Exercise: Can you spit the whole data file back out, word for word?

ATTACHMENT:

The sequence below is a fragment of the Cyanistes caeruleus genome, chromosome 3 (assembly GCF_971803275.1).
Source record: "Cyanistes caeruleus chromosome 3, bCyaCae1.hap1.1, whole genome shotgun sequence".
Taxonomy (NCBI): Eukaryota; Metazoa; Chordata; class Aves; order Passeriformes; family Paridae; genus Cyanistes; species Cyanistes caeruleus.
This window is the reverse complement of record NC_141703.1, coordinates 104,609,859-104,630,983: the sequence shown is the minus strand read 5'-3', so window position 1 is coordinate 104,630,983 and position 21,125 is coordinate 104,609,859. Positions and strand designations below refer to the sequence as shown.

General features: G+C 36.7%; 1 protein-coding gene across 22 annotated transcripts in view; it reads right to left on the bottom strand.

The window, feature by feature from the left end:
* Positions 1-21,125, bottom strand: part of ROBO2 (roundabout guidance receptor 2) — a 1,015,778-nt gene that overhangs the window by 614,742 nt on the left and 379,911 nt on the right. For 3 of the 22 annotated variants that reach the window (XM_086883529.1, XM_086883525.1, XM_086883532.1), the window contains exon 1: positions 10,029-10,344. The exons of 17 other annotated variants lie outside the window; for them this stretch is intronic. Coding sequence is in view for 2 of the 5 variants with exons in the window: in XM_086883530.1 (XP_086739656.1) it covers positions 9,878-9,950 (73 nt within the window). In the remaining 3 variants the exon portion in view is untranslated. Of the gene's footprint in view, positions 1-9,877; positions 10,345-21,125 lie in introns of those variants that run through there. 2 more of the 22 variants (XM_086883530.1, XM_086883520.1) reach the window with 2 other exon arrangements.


The sequence below is a fragment of the Cyanistes caeruleus genome, chromosome 3 (assembly GCF_971803275.1).
Source record: "Cyanistes caeruleus chromosome 3, bCyaCae1.hap1.1, whole genome shotgun sequence".
Taxonomy (NCBI): Eukaryota; Metazoa; Chordata; class Aves; order Passeriformes; family Paridae; genus Cyanistes; species Cyanistes caeruleus.
This window is the reverse complement of record NC_141703.1, coordinates 104,609,859-104,630,983: the sequence shown is the minus strand read 5'-3', so window position 1 is coordinate 104,630,983 and position 21,125 is coordinate 104,609,859. Positions and strand designations below refer to the sequence as shown.

General features: G+C 36.7%; 1 protein-coding gene across 22 annotated transcripts in view; it reads right to left on the bottom strand.

The window, feature by feature from the left end:
* Positions 1-21,125, bottom strand: part of ROBO2 (roundabout guidance receptor 2) — a 1,015,778-nt gene that overhangs the window by 614,742 nt on the left and 379,911 nt on the right. For 3 of the 22 annotated variants that reach the window (XM_086883529.1, XM_086883525.1, XM_086883532.1), the window contains exon 1: positions 10,029-10,344. The exons of 17 other annotated variants lie outside the window; for them this stretch is intronic. Coding sequence is in view for 2 of the 5 variants with exons in the window: in XM_086883530.1 (XP_086739656.1) it covers positions 9,878-9,950 (73 nt within the window). In the remaining 3 variants the exon portion in view is untranslated. Of the gene's footprint in view, positions 1-9,877; positions 10,345-21,125 lie in introns of those variants that run through there. 2 more of the 22 variants (XM_086883530.1, XM_086883520.1) reach the window with 2 other exon arrangements.